An anti-terrorism forum held this week in Nouakchott, Mauritania’s capital, called for a “national charter” to face the threat of al-Qaeda in the Islamic Maghreb (AQIM), and for “dialogue with the extremists” who are willing to surrender. It also recommended “creation of a center that would teach the culture of moderation” and a social policy to “dry up the sources of terrorism and extremism by fighting ignorance, poverty and exclusion.” However, Defense Minister Hamadi Ould Hamadi ended the forum with a shout of: “We will never negotiate with those who bear arms against their country, we will respond to them with weapons!”
Days earlier, Hamadi told journalists at the forum: “We have deliberately opted for an offensive and dynamic strategy to prevent the formation of operational bases directed against our country” by elements of AQIM based in northern Mali. (Ennahar Online, AFP, Oct. 29; AFP, Oct. 27)
In Mali, army official Col. Yamoussa Camara meanwhile warned at a regional G8 meeting in his country that Western countries should limit their participation in military operations against AQIM to keep the group from gaining sympathy with the populace. AQIM faction is currently believed to be holding seven hostages in northern Mali—five French, a man from Togo, and another from Madagascar. The French government said recently it has information that AQIM may be planning attacks in Europe. In July, French forces participated in a raid with Mauritanian troops against AQIM on Malian soil. (AP, Oct. 13)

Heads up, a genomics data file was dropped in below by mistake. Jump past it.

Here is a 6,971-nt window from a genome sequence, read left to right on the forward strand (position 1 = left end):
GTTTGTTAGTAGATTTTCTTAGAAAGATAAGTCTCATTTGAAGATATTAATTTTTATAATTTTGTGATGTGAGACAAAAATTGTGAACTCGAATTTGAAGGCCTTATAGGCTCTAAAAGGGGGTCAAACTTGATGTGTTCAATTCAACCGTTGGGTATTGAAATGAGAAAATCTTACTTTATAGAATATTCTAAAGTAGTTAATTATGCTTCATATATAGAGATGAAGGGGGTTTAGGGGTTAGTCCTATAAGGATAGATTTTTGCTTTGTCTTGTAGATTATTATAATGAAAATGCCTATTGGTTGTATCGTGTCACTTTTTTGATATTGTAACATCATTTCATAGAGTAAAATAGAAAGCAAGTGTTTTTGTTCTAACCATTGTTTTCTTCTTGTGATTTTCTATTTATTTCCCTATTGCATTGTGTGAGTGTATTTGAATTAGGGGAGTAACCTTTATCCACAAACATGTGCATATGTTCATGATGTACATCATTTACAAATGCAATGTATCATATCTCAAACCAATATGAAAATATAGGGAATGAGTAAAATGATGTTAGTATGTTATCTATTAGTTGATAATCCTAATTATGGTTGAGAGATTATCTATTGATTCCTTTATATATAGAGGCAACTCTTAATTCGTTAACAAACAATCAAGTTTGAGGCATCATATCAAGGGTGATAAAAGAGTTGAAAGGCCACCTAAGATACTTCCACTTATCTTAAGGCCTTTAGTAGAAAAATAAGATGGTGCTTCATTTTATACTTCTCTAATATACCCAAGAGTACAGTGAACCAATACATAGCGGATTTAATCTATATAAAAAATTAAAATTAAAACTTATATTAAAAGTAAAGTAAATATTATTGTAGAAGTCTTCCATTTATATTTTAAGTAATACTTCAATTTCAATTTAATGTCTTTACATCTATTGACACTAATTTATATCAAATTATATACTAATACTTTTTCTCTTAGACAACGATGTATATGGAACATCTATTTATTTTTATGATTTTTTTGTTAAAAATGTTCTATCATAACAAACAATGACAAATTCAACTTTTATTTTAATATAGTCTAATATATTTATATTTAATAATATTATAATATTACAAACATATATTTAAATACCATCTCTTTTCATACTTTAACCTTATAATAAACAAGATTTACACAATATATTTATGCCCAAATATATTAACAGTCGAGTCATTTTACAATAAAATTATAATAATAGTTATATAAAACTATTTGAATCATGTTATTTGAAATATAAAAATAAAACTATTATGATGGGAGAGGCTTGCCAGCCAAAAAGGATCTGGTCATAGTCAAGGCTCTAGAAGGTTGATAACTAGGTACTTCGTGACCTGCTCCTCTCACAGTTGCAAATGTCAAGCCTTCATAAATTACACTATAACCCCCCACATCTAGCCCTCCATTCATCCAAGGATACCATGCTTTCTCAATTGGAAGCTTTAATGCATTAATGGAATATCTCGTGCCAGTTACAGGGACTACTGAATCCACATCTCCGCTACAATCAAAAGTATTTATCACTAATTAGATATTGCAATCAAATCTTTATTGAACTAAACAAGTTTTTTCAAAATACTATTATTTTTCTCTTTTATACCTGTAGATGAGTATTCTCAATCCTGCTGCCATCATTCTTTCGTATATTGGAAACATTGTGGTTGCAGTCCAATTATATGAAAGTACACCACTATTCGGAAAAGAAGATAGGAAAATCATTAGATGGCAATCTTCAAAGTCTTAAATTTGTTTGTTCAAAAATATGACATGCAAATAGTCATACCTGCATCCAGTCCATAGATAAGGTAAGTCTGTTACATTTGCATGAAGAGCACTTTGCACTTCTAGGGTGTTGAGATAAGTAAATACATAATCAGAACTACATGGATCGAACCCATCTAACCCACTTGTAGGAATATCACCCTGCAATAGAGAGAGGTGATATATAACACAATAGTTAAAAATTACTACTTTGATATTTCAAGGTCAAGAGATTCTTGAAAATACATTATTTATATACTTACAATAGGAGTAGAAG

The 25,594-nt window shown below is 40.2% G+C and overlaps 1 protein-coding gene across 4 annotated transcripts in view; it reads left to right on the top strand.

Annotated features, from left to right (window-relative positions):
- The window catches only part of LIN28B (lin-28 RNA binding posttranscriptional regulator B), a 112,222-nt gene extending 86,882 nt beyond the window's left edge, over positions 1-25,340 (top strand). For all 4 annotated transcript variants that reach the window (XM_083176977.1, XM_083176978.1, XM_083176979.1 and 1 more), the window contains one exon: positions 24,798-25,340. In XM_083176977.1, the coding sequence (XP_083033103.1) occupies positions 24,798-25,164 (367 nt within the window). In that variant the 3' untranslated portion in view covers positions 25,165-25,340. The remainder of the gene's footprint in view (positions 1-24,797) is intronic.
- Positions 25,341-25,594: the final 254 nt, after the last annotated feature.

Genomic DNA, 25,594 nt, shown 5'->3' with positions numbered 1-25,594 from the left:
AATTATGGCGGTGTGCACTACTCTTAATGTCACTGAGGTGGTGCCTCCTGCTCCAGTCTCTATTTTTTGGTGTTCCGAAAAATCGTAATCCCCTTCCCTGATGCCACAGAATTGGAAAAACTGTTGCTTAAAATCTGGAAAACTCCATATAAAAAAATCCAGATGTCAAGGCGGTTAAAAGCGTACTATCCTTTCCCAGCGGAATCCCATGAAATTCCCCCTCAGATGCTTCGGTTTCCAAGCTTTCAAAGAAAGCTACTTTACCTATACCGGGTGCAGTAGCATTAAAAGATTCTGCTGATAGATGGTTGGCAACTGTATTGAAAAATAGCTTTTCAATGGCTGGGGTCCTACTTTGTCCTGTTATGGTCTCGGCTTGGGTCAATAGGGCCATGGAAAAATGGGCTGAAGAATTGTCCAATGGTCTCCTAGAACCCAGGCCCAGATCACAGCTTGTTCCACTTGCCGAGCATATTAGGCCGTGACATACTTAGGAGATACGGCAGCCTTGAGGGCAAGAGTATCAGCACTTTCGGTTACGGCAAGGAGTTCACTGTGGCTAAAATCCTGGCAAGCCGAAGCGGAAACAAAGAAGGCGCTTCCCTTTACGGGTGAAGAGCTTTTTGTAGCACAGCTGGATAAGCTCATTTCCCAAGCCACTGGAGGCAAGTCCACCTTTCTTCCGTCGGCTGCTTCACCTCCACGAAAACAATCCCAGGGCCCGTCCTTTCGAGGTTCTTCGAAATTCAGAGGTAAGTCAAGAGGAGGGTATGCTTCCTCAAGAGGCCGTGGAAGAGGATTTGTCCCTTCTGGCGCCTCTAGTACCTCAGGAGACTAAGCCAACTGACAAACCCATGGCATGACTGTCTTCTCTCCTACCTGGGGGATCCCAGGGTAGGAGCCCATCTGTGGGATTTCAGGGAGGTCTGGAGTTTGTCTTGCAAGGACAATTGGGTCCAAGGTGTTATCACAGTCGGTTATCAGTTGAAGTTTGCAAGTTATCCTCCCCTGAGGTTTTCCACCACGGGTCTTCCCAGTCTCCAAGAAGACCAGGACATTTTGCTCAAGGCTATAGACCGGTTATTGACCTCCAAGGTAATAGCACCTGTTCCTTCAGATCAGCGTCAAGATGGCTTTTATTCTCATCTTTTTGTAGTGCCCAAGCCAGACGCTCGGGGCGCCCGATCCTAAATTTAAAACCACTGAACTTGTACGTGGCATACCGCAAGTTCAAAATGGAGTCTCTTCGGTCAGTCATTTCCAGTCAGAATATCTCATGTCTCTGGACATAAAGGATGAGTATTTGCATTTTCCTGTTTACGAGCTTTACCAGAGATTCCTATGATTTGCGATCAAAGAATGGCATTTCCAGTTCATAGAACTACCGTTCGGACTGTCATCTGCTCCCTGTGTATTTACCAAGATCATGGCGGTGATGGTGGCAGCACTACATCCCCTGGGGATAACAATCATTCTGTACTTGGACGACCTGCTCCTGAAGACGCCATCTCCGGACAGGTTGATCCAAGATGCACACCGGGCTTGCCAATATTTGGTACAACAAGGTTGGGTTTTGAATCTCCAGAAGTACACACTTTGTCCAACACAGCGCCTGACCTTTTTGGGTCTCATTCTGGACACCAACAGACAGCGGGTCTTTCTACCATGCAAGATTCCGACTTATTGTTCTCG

Former Tuareg rebels say they are ready to join Malian troops to drive AQIM from their northern territory. “We’re just waiting for the Malian government to give us the green light to chase al-Qaeda from our desert,” an anonymous former rebel told AFP. One military official (also anonymous) added: “It is their home. These are former fighters who can count on the local populations for intelligence.” (AFP, Oct. 10)
See our last posts on al-Qaeda and the struggle for the Sahel.
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